Business Rules Management (BRM) is a recognized approached for achieving business agility that made its way in the last 20 to 30 years and allies management disciplines and results from the research community on business rules. Now, business rules are changing the way organizations think about their business.
As we are switching from a procedural way of viewing the business, to a rule-based perspective, we are only just entering the age of the business rules enabled business. And this age will lead us to ask some fundamental questions about many aspects of conducting the business. As I will concentrate on showing it in a first series of articles on business rules, decision management and knowledge management are two aspects of the business strongly influenced by business rules.
One aspect business are struggling with is to find a common informational basis on which to build business rules. Before modelling and managing business rules, business and rule experts have to define and agree on what they seek to model decisions for. Without a clear definition of the aspects of the business rules are enacted on, rules are of no value to any organization. The problem with this is that usually, stakeholders in the process of defining business rules depend on the use made of these rules. These stakeholders should all be included in the process of defining rules. One aspect of this involvement is their participation in the definition of a common task-dependent business model for the rules.
This common understanding can be modelled by the definition and use of a business vocabulary. The necessity of having a common vocabulary for all the stakeholders involved in the business rules management process has often been signalled. In his business rules reference book: "Business Rule Concepts" (), Ronald G. Ross explains the necessity of using a common facts and terms model. Term models allow the different stakeholders involved in the BRM process to agree on the scope they are considering for rules, and on the signification (formally weak but clear semantics) they give to these terms. Facts are simple assertions about commonly agreed on truths on the terms. Facts allow the BRM stakeholders to define properties of facts and relations between facts. As in , “a fact model establishes the basis for shared operational business knowledge”, Ronald G. Ross acknowledges and motivates the need for the definition of these facts and terms models, to form the business vocabulary.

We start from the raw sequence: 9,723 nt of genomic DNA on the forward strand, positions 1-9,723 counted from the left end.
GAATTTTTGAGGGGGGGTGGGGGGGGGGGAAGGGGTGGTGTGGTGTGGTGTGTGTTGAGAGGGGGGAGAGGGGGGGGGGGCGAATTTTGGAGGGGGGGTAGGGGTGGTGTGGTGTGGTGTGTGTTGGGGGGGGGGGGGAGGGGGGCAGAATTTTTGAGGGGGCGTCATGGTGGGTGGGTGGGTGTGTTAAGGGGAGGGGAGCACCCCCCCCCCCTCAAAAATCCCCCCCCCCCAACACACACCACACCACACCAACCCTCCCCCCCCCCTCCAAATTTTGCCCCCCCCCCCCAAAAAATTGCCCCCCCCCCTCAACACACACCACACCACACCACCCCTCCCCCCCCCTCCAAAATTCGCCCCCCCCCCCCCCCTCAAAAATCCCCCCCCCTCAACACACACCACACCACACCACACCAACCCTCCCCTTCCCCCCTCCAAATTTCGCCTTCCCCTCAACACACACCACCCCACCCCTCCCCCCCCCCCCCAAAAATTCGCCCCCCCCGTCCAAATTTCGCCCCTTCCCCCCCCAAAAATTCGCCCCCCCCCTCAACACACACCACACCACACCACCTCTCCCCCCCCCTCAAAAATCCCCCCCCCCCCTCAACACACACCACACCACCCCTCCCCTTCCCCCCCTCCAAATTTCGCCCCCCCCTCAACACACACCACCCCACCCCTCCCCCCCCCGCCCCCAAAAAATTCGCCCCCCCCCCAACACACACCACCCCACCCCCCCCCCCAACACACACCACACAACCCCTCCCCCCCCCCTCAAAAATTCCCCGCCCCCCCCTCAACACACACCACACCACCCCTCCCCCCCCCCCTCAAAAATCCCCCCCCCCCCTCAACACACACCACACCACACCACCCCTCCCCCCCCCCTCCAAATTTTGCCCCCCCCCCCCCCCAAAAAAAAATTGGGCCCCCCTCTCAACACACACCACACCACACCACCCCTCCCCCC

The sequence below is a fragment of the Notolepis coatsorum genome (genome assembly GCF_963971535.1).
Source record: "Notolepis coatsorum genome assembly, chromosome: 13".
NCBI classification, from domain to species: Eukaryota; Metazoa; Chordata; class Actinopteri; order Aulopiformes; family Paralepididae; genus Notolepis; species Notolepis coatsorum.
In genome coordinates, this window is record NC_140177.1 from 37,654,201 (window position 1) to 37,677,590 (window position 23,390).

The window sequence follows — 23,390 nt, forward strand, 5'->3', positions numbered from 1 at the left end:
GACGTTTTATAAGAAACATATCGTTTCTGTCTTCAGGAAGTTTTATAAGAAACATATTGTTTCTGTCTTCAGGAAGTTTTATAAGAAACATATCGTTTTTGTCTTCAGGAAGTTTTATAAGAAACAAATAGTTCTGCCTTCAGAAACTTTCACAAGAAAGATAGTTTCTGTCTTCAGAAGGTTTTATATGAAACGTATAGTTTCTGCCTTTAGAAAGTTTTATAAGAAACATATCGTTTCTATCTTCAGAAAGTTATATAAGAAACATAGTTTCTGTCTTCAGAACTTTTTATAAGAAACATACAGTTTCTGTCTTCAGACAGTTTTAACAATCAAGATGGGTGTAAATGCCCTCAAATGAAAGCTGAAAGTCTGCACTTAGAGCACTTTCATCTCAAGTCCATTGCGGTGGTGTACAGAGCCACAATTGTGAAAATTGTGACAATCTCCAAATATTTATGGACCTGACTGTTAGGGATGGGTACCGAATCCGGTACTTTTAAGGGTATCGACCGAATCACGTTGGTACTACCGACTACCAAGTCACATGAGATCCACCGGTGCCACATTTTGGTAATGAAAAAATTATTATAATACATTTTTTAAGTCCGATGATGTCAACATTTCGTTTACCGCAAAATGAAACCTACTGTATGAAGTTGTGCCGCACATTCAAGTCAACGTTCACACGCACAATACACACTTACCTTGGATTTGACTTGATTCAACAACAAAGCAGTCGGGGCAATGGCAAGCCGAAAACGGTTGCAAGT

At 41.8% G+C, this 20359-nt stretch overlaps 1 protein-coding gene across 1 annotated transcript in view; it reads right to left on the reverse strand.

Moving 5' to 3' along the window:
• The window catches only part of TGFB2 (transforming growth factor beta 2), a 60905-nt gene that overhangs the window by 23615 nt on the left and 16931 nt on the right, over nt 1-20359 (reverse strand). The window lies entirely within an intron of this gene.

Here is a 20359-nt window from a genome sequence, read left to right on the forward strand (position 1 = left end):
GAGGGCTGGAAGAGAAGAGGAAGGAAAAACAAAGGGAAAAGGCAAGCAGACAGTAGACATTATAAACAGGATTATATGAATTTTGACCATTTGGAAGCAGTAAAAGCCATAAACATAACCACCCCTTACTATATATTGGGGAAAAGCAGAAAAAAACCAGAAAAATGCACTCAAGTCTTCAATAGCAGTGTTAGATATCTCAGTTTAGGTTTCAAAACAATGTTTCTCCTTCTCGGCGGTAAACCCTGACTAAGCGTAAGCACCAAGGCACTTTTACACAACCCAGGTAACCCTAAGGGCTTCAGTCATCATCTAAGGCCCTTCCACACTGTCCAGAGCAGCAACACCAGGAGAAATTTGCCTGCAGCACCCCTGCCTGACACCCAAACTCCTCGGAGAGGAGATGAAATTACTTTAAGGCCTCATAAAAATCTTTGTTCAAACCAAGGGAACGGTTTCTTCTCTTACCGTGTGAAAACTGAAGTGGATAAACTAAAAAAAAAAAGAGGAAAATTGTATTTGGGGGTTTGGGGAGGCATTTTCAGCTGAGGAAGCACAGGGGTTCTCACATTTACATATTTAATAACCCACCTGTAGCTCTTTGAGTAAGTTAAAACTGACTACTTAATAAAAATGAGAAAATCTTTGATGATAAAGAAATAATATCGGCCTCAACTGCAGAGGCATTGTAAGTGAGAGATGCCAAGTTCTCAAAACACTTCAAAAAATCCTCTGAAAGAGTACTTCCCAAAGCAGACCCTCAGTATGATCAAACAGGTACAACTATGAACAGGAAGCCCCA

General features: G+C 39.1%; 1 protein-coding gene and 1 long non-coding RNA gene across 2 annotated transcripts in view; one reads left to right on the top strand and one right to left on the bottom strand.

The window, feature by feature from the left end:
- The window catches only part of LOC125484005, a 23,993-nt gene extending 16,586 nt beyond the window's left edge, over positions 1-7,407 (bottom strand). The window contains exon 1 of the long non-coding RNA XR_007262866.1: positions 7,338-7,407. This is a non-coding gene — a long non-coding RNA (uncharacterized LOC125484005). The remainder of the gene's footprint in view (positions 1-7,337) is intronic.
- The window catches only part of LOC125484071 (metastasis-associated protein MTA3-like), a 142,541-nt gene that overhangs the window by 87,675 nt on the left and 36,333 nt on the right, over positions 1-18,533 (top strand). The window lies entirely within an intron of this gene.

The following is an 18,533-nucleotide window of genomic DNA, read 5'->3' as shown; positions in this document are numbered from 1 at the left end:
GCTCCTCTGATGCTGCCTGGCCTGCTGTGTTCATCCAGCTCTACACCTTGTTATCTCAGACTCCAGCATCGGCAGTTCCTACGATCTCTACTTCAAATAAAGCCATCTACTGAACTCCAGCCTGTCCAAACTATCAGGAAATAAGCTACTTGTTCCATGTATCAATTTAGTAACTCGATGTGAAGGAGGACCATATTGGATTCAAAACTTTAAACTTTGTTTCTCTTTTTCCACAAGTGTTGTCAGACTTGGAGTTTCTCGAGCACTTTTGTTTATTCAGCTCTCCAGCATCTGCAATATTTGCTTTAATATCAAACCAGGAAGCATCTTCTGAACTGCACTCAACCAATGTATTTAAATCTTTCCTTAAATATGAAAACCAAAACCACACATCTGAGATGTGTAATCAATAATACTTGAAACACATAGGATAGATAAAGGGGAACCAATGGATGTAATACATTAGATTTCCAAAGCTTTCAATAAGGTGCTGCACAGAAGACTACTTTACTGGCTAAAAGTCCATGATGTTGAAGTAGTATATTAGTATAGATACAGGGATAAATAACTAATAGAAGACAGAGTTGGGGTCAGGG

Business rules without a business vocabulary cannot transport decisions effectively, since no clear definition is given to the concepts handled by rules. Hence, rules may lead to unexpected or wrong decisions from the point of view of stakeholders. Most BRM products offer functionalities to build a business vocabulary. But which requirements should be defined for a vocabulary model to be efficiently used? Where does the definition of such a vocabulary fit in a BRM lifecycle? I will discuss this in the next post.
References:  Business Rule Concepts. Second Edition. Ronald G. Ross.